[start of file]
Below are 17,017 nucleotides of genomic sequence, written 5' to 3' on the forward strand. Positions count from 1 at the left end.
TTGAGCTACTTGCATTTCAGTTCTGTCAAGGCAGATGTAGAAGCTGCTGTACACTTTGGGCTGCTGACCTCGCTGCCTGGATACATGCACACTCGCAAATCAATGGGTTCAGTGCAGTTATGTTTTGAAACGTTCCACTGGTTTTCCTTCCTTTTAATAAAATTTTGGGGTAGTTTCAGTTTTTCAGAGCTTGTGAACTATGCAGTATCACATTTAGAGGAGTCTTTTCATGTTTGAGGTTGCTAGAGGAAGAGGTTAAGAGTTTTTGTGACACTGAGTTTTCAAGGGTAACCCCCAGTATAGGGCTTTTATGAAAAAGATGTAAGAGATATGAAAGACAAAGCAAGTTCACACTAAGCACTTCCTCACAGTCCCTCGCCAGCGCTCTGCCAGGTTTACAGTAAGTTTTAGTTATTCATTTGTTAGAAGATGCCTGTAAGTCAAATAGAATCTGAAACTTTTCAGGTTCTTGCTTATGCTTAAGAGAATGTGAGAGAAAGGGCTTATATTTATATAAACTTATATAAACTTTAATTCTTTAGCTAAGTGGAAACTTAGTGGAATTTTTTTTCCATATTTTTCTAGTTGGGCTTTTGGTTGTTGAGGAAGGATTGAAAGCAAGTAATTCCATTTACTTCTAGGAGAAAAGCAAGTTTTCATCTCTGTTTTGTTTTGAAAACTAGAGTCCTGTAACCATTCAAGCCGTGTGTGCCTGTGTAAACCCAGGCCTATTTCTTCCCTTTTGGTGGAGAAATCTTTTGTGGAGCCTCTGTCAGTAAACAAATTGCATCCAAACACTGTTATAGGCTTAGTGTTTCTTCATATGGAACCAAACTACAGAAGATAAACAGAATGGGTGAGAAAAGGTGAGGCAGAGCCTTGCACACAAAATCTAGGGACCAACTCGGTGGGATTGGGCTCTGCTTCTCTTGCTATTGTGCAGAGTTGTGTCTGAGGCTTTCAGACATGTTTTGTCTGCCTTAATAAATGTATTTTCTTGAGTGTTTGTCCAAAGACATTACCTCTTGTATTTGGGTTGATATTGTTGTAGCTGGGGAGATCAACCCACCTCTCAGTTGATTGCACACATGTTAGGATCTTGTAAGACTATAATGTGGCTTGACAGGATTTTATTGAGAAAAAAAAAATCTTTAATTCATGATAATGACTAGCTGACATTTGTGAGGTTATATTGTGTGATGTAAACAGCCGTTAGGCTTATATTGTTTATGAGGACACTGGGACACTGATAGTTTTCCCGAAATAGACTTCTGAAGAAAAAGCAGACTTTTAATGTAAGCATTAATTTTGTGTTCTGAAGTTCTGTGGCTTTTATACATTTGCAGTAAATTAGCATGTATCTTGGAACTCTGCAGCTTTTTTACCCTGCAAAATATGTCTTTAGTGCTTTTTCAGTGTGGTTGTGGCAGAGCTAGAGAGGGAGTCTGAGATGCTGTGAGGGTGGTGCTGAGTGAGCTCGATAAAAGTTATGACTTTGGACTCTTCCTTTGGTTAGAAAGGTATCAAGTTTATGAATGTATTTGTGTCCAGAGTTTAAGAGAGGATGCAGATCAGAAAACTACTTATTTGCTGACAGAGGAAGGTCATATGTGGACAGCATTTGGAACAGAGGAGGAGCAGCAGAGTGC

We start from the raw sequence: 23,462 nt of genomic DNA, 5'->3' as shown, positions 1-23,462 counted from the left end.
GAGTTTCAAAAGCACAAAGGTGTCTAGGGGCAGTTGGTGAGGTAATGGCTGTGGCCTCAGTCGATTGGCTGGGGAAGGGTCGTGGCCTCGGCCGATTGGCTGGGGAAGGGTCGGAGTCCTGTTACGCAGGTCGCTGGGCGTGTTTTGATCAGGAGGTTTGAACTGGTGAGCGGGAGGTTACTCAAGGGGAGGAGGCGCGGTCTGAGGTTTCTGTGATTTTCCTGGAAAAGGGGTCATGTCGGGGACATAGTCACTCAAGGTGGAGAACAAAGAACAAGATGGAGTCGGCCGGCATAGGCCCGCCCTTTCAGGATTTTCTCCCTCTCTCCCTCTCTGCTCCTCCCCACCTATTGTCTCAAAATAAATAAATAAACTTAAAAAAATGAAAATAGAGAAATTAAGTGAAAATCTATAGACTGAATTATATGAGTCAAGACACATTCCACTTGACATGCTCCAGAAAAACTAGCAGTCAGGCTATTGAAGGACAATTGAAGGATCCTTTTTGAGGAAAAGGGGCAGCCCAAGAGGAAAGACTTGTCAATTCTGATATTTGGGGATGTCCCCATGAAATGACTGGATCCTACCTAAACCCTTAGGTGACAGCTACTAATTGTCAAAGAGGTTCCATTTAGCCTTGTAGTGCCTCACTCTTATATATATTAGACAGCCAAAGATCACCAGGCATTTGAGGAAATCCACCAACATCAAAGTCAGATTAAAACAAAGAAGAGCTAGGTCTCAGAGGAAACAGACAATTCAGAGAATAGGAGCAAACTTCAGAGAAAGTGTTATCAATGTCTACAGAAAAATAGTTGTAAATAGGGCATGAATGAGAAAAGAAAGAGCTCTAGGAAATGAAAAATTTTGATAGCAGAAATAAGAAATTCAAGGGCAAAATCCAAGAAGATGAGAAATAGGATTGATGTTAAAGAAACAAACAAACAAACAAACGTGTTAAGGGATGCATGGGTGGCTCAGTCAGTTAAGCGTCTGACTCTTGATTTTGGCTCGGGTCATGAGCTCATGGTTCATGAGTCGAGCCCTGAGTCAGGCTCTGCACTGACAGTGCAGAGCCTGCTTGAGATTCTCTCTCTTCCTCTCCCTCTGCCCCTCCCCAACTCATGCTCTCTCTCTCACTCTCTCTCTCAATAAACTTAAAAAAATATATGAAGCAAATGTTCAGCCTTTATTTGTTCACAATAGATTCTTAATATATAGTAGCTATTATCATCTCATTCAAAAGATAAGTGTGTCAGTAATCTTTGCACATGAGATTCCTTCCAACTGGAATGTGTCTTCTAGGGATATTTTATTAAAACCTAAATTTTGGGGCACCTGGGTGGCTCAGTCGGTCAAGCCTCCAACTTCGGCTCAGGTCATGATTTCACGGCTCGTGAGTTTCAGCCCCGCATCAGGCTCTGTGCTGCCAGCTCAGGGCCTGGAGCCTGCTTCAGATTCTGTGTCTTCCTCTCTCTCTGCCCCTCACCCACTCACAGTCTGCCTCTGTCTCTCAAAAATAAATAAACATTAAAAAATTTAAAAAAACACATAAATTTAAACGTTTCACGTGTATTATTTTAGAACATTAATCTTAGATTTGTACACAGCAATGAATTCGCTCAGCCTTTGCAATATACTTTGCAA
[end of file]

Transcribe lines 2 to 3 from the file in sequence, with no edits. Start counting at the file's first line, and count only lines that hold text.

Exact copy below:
TTGAGCTACTTGCATTTCAGTTCTGTCAAGGCAGATGTAGAAGCTGCTGTACACTTTGGGCTGCTGACCTCGCTGCCTGGATACATGCACACTCGCAAATCAATGGGTTCAGTGCAGTTATGTTTTGAAACGTTCCACTGGTTTTCCTTCCTTTTAATAAAATTTTGGGGTAGTTTCAGTTTTTCAGAGCTTGTGAACTATGCAGTATCACATTTAGAGGAGTCTTTTCATGTTTGAGGTTGCTAGAGGAAGAGGTTAAGAGTTTTTGTGACACTGAGTTTTCAAGGGTAACCCCCAGTATAGGGCTTTTATGAAAAAGATGTAAGAGATATGAAAGACAAAGCAAGTTCACACTAAGCACTTCCTCACAGTCCCTCGCCAGCGCTCTGCCAGGTTTACAGTAAGTTTTAGTTATTCATTTGTTAGAAGATGCCTGTAAGTCAAATAGAATCTGAAACTTTTCAGGTTCTTGCTTATGCTTAAGAGAATGTGAGAGAAAGGGCTTATATTTATATAAACTTATATAAACTTTAATTCTTTAGCTAAGTGGAAACTTAGTGGAATTTTTTTTCCATATTTTTCTAGTTGGGCTTTTGGTTGTTGAGGAAGGATTGAAAGCAAGTAATTCCATTTACTTCTAGGAGAAAAGCAAGTTTTCATCTCTGTTTTGTTTTGAAAACTAGAGTCCTGTAACCATTCAAGCCGTGTGTGCCTGTGTAAACCCAGGCCTATTTCTTCCCTTTTGGTGGAGAAATCTTTTGTGGAGCCTCTGTCAGTAAACAAATTGCATCCAAACACTGTTATAGGCTTAGTGTTTCTTCATATGGAACCAAACTACAGAAGATAAACAGAATGGGTGAGAAAAGGTGAGGCAGAGCCTTGCACACAAAATCTAGGGACCAACTCGGTGGGATTGGGCTCTGCTTCTCTTGCTATTGTGCAGAGTTGTGTCTGAGGCTTTCAGACATGTTTTGTCTGCCTTAATAAATGTATTTTCTTGAGTGTTTGTCCAAAGACATTACCTCTTGTATTTGGGTTGATATTGTTGTAGCTGGGGAGATCAACCCACCTCTCAGTTGATTGCACACATGTTAGGATCTTGTAAGACTATAATGTGGCTTGACAGGATTTTATTGAGAAAAAAAAAATCTTTAATTCATGATAATGACTAGCTGACATTTGTGAGGTTATATTGTGTGATGTAAACAGCCGTTAGGCTTATATTGTTTATGAGGACACTGGGACACTGATAGTTTTCCCGAAATAGACTTCTGAAGAAAAAGCAGACTTTTAATGTAAGCATTAATTTTGTGTTCTGAAGTTCTGTGGCTTTTATACATTTGCAGTAAATTAGCATGTATCTTGGAACTCTGCAGCTTTTTTACCCTGCAAAATATGTCTTTAGTGCTTTTTCAGTGTGGTTGTGGCAGAGCTAGAGAGGGAGTCTGAGATGCTGTGAGGGTGGTGCTGAGTGAGCTCGATAAAAGTTATGACTTTGGACTCTTCCTTTGGTTAGAAAGGTATCAAGTTTATGAATGTATTTGTGTCCAGAGTTTAAGAGAGGATGCAGATCAGAAAACTACTTATTTGCTGACAGAGGAAGGTCATATGTGGACAGCATTTGGAACAGAGGAGGAGCAGCAGAGTGC

We start from the raw sequence: 23,462 nt of genomic DNA, 5'->3' as shown, positions 1-23,462 counted from the left end.